Billie Holiday performing at New York's Downbeat club, February 1947. (Photo: William P. Gottlieb, Prints and Photographs Division, Library of Congress)

'Unfortunately the song's relevance seems to deepen in our world today'
Filmmaker Joel Katz On His Documentary, Strange Fruit

Joel Katz makes films and videos that expand upon micro-histories to examine broader themes of social history and race in America. His works include Corporation with a Movie Camera (1992), a video about how corporate representations have shaped Americans' ideas about the Third World, broadcast nationally on PBS's New Television series in 1994 and now in worldwide distribution; Dear Carry (1997), a video based on the life of a New York jewelry designer and amateur filmmaker named Carry Wagner (1895-1992) that is also a documentary essay about ancestry, identity, cameras and travel. It premiered in 1998 in the Museum of Modern Art's "New Documentary" series and has shown in festivals nationally and internationally; and Strange Fruit (2002, national PBS broadcast; theatrical release). Katz is currently developing White: A Study in Color, a documentary about what it means to be white in America. Katz's work has been awarded grants by the National Endowment for the Arts, the Independent Television Service, the New York State Council on the Arts, the Jerome Foundation, and numerous other agencies. He has served on the Board of Directors of Third World Newsreel since 1999, and was a Fulbright Senior Scholar in 2008. Katz is an associate professor in the media arts department of New Jersey City University and is a member of the board of directors of Third World Newsreel, a New York-based advocacy and distribution organization for filmmakers of color.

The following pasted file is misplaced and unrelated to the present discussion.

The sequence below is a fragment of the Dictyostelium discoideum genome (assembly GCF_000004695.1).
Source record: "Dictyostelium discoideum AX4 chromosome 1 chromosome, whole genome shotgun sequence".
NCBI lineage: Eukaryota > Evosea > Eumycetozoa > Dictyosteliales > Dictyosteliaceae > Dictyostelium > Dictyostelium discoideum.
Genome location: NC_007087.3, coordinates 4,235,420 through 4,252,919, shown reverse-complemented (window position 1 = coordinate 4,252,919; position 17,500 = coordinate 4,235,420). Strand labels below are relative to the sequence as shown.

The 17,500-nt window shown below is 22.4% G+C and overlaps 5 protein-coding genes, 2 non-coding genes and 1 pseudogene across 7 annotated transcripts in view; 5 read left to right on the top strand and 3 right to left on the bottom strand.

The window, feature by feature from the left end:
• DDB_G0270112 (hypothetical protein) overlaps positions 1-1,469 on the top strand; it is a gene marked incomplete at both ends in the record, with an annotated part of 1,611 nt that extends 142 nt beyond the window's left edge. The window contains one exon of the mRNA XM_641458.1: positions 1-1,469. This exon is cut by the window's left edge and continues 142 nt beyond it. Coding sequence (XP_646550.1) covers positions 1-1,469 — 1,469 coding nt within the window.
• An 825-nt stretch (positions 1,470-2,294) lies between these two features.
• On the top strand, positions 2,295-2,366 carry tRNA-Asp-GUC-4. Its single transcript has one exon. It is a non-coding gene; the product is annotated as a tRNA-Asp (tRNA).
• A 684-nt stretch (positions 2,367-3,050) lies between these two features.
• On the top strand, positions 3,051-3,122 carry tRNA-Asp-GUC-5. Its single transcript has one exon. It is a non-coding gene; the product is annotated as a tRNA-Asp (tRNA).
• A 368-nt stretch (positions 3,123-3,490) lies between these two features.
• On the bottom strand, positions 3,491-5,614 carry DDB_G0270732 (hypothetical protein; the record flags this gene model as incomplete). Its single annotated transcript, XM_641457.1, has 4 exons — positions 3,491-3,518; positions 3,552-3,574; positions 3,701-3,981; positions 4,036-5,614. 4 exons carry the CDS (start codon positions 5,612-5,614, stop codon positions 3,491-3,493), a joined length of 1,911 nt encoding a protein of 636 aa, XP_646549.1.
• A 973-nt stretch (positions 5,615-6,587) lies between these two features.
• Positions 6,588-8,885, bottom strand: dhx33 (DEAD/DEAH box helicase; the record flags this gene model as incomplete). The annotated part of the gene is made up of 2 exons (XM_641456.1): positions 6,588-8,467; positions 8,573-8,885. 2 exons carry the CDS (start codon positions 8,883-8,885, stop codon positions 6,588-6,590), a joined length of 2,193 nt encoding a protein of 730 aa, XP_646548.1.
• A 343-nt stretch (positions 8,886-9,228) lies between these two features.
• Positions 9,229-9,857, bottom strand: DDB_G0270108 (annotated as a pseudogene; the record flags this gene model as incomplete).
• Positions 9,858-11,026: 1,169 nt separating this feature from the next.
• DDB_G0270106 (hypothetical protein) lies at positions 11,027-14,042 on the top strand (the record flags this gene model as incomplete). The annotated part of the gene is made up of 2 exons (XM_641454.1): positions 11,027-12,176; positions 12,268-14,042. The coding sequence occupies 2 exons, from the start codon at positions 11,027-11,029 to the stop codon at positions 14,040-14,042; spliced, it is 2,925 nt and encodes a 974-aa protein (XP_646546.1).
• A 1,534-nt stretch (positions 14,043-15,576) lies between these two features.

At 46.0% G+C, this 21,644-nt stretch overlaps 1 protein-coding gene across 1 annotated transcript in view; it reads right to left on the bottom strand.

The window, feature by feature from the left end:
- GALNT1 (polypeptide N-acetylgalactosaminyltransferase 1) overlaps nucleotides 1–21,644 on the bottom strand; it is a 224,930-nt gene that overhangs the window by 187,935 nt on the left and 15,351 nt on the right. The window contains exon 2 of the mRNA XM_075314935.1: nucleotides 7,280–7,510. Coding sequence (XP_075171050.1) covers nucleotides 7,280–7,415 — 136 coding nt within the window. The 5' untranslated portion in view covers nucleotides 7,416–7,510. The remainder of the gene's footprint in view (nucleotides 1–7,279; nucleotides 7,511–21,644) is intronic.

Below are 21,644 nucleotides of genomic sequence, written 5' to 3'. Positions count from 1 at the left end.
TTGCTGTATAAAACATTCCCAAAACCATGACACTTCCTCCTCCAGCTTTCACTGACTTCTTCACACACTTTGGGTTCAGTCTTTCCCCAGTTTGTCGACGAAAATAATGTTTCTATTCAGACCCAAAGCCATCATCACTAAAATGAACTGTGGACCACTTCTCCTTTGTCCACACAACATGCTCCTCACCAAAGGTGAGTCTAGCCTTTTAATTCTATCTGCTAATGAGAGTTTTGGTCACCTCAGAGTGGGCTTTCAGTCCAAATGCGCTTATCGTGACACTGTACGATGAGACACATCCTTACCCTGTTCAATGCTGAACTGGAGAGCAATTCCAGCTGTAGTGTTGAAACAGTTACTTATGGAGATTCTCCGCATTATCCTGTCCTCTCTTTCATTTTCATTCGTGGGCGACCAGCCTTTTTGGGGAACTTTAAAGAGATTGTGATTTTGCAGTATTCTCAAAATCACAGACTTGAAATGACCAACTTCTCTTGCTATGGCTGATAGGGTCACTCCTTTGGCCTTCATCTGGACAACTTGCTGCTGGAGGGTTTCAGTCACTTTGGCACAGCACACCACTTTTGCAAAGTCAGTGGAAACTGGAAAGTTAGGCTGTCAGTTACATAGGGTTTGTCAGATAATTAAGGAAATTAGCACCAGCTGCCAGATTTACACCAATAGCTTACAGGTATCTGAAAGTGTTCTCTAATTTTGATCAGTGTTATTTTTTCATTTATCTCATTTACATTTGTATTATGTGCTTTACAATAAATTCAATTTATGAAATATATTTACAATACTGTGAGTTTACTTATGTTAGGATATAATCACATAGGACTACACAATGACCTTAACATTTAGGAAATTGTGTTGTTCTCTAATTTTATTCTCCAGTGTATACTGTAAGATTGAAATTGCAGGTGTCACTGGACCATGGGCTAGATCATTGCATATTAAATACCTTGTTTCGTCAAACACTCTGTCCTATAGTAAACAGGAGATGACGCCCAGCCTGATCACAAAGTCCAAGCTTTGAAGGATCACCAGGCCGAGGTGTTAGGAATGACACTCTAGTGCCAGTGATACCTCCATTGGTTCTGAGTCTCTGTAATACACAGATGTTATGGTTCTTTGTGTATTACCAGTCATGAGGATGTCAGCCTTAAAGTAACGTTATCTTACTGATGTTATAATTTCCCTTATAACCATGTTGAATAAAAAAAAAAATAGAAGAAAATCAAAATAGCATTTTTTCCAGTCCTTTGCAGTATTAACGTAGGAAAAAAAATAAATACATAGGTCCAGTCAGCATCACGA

In April 2003 PBS's Independent Lens series spotlighted Joel Katz's documentary, Strange Fruit. In the following Q&A, excerpted from a longer interview with Katz at the Independent Lens website (, Katz discusses why he made Strange Fruit, how audiences reacted to the film and how a song can change the world.

Why did you make this film?

I made this film because I wanted to honor people like Billie Holiday and Abel Meeropol who were brave enough to speak out about injustice in their times, even when such protests were often met with opposition. Strange Fruit is a film about a song that protests a human atrocity. Unfortunately the song's relevance seems to deepen in our world today. If we expand the meaning of the term "strange fruit" to encompass all persons who die unjust deaths, it is my belief that there is much "strange fruit" being created in Iraq now [April 2003.] Some of us feel that this is an injustice which must be protested and resisted, much as Holiday and Meeropol responded to issues in their own times.

How does the story of "Strange Fruit" resonate with your background?